The next day, Xiu decided to try going to No Frills once more.

She prayed again in front of her closet with her palms pressed together and held up to her head, whispering in the language she knew. She grabbed her wallet and watch. She paused for a moment, and then swiped the new leather wallet off the table, although it was empty and had the price tag still attached. It was too big for her pants pockets, so she would have to hold it. This time, she abandoned her vest and gloves. Xiu brushed her hair back from her face and secured it in place with crisscrossed bobby pins on each side, looked in the mirror and straightened her back, before heading for the door.

The phone rang right after Xiu had locked the front door. This time, though, she unlocked the door and flung it open, flying towards the phone before the caller on the other end exhausted their patience.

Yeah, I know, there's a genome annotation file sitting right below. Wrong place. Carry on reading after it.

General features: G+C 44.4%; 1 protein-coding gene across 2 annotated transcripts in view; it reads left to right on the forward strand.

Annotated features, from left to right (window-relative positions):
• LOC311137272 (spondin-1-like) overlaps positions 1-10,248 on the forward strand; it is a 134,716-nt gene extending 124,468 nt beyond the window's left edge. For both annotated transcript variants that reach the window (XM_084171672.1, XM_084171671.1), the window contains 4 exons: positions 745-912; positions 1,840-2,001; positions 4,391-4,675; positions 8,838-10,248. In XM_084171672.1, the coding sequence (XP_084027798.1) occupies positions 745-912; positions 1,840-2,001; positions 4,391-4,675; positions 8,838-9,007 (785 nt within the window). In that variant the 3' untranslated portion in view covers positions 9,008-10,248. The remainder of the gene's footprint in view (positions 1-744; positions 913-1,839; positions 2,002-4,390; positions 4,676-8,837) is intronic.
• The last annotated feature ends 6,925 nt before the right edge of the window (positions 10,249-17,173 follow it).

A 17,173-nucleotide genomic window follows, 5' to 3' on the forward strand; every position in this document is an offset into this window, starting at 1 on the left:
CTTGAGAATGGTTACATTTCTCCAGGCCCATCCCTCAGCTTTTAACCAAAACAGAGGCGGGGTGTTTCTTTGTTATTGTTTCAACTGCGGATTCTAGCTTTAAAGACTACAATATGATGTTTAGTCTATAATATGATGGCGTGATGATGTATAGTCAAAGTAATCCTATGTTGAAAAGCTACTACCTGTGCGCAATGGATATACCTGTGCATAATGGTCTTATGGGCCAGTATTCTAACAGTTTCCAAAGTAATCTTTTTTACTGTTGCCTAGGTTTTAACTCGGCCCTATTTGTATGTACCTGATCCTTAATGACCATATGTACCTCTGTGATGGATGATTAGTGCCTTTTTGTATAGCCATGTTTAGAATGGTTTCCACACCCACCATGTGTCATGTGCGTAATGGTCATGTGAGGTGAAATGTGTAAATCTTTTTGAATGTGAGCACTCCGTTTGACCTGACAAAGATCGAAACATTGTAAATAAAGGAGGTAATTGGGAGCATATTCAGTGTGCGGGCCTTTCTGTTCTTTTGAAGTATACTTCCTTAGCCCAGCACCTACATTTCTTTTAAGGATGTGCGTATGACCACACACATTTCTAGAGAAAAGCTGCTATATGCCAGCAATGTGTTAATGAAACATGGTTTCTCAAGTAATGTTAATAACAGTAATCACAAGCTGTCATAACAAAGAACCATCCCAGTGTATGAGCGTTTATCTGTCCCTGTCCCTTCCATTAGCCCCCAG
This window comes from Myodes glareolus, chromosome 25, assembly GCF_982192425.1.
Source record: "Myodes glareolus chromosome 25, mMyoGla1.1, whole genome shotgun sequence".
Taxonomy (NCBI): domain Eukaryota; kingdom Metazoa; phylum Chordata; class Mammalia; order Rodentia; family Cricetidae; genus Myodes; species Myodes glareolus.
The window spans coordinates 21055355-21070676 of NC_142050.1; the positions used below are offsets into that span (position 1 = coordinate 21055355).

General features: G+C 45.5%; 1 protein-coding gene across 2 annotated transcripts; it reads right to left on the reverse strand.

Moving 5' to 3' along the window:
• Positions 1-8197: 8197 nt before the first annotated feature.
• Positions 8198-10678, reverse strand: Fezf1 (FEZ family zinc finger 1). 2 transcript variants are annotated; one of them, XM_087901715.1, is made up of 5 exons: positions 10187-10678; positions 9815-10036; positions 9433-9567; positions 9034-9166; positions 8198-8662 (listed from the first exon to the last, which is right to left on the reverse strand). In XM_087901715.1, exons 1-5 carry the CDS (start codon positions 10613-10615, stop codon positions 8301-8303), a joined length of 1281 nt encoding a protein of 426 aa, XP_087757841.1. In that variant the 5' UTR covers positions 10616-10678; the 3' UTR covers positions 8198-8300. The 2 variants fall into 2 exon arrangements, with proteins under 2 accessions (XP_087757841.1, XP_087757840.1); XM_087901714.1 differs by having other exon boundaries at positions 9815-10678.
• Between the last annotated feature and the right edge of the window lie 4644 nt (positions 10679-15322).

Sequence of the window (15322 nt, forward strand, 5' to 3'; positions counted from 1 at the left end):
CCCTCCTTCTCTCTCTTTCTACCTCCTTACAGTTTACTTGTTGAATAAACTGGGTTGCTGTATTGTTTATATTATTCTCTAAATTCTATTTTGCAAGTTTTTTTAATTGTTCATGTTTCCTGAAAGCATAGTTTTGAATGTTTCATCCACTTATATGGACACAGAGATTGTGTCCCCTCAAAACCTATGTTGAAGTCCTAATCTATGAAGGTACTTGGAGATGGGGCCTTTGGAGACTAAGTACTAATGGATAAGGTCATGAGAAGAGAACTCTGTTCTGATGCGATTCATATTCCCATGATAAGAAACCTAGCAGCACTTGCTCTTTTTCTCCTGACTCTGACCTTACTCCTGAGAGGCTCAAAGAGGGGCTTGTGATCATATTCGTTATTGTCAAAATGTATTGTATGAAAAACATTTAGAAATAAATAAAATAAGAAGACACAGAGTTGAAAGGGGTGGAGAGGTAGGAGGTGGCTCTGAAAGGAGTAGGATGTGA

"Sorry!" Xiu shouted quickly. Her tongue twisted and tingled with the feeling of the foreign word. She didn't wait for the caller to respond before hanging up quickly because that was the only word she remembered from Jenny the night before. To wait would mean giving the caller a chance to leave her voiceless.

Xiu knew she would return home with the cabbage and chicken breasts this time. She closed the door behind her once again, heading towards Waves and Seesaw, staring straight ahead without counting her steps, new wallet held in front of her like a prize.

 

image: Laura Brun